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Sarah Gives Thanks, by Allegra and Gardner

  • November 10, 2012 5:44 am

Until I read this book, I had no idea how important Sarah Josepha Hale was to our country. She helped make Thanksgiving a national holiday (it was considered more of a New England holiday in the early 1800s).

Although as a young woman Hale was barred from college due to her gender, she studied at home alongside her brother, using his college texts. After the death of her husband, she was able to support her five children with her income as a writer.

As the influential editor of magazines for women, she encouraged education and exercise for women. She frequently wrote about the importance of Thanksgiving as a way to promote gratitude. She sent letters to politicians and businesspeople, and encouraged her readers to do the same. Finally, after five presidents had refused to consider her request to make Thanksgiving a national holiday, President Lincoln proclaimed in 1863 that Thanksgiving would be held nationwide on the last Thursday in November.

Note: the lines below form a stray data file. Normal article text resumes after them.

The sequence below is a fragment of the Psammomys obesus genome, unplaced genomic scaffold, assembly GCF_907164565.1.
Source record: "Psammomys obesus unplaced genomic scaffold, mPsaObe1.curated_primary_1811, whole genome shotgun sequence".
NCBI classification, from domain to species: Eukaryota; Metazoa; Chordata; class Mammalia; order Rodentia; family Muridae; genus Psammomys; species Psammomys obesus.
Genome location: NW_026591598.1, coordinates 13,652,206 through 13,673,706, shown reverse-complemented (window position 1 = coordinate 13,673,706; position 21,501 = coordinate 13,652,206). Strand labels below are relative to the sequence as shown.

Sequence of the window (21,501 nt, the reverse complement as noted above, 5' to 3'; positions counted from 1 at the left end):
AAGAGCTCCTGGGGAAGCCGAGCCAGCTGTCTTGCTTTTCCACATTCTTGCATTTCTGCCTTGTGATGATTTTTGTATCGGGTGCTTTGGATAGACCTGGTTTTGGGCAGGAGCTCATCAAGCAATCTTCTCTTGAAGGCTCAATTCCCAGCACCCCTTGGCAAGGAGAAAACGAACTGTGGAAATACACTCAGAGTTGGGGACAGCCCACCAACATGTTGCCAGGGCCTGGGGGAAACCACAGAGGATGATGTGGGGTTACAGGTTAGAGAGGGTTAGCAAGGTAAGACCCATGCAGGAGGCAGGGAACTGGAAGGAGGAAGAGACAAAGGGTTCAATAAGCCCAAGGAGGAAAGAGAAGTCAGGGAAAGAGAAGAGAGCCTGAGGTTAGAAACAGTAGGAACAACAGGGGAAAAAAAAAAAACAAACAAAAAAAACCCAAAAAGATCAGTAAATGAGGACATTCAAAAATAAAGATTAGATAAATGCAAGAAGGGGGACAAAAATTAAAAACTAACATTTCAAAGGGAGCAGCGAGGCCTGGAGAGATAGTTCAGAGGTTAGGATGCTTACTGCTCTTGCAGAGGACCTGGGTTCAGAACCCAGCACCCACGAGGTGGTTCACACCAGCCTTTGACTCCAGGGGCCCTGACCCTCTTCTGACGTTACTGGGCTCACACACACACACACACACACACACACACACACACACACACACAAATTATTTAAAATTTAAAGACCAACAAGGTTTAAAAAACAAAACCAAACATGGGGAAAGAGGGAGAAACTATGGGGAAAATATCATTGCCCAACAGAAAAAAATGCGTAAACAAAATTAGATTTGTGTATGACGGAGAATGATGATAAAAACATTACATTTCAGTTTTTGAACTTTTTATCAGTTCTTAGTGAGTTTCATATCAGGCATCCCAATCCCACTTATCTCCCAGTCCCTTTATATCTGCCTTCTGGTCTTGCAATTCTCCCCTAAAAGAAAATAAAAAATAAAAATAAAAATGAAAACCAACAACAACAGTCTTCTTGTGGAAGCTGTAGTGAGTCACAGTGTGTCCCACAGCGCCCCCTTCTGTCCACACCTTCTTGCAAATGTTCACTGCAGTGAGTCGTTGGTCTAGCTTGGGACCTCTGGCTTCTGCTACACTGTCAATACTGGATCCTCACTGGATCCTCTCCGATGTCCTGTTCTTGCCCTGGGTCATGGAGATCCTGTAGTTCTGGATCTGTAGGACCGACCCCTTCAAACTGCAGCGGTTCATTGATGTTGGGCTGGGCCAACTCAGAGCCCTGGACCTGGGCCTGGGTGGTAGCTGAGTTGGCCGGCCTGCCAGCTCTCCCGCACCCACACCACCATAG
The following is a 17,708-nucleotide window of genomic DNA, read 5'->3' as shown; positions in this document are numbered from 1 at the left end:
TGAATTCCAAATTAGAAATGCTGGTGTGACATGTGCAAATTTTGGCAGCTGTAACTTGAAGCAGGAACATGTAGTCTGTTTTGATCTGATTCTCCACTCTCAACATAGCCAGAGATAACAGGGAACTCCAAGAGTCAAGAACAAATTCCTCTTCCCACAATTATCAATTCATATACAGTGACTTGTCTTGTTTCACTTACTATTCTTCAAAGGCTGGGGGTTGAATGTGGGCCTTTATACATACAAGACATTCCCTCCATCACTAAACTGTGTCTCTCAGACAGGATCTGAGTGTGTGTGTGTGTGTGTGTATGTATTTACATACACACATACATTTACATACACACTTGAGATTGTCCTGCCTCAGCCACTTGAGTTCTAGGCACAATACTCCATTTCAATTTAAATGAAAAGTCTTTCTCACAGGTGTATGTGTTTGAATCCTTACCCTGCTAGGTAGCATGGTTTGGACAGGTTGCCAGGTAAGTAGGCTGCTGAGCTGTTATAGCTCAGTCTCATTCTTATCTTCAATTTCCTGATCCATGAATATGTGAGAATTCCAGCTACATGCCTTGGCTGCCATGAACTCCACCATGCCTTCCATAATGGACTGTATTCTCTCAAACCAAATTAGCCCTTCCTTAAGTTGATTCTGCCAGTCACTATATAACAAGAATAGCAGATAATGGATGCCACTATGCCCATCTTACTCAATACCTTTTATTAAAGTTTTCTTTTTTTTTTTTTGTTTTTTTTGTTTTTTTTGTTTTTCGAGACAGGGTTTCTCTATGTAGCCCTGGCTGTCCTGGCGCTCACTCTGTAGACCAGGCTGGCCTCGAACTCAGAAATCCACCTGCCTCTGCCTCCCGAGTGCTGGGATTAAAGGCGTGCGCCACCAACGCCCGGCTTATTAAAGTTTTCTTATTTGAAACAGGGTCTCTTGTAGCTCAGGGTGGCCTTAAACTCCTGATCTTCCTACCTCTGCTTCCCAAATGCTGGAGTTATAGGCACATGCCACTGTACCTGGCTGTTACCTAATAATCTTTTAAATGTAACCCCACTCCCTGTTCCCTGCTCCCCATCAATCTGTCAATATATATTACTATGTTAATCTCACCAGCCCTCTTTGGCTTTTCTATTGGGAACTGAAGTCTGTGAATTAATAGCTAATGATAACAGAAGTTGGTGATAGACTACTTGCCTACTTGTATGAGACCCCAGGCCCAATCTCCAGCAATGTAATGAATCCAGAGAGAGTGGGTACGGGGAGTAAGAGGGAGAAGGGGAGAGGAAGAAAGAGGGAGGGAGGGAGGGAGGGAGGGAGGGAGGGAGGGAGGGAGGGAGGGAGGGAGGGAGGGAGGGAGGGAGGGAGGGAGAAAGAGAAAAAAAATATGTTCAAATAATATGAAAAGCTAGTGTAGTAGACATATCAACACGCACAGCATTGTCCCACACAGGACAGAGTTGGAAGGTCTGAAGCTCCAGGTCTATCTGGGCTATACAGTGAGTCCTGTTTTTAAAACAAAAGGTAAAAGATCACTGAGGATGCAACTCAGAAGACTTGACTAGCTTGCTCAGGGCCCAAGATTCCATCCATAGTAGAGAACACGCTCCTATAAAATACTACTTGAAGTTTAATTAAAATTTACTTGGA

Hale’s story is told in simple, engaging language by Mike Allegra, with realistic, colorful pictures by David Gardner. The book also includes a biographical sketch for adults, as well as a list of resources for further reading. This book would be appropriate for elementary students above the age of seven or eight.

Heart on Fire: Susan B. Anthony Votes for President, by Malaspina and James

  • October 20, 2012 4:41 am

Just in time for the election, here’s a picture book about Susan B. Anthony voting for President in 1872–well before the 19th Amendment passed in 1920, officially acknowledging that women have the right to vote.

Anthony argued that the 14th Amendment to the Constitution, ratified in 1868, gave women the right to vote because it stated that all citizens have equal rights.            

She and 15 other women successfully registered to vote, and cast their ballots. However, soon after the election they were all arrested. Before her trial, Anthony toured the country, arguing her case before the American people.